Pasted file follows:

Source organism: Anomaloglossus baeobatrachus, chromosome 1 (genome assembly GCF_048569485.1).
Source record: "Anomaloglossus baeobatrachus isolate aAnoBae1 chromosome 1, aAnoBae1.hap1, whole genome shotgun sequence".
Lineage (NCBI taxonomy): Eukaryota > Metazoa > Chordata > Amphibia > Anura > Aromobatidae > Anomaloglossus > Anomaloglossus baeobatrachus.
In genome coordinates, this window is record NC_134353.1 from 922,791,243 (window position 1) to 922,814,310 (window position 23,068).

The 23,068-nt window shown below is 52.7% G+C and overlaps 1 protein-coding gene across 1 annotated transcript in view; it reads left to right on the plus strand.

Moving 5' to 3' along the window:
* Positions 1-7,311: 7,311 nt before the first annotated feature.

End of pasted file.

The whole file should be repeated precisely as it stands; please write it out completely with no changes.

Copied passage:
Source organism: Anomaloglossus baeobatrachus, chromosome 1 (genome assembly GCF_048569485.1).
Source record: "Anomaloglossus baeobatrachus isolate aAnoBae1 chromosome 1, aAnoBae1.hap1, whole genome shotgun sequence".
Lineage (NCBI taxonomy): Eukaryota > Metazoa > Chordata > Amphibia > Anura > Aromobatidae > Anomaloglossus > Anomaloglossus baeobatrachus.
In genome coordinates, this window is record NC_134353.1 from 922,791,243 (window position 1) to 922,814,310 (window position 23,068).

The 23,068-nt window shown below is 52.7% G+C and overlaps 1 protein-coding gene across 1 annotated transcript in view; it reads left to right on the plus strand.

Moving 5' to 3' along the window:
* Positions 1-7,311: 7,311 nt before the first annotated feature.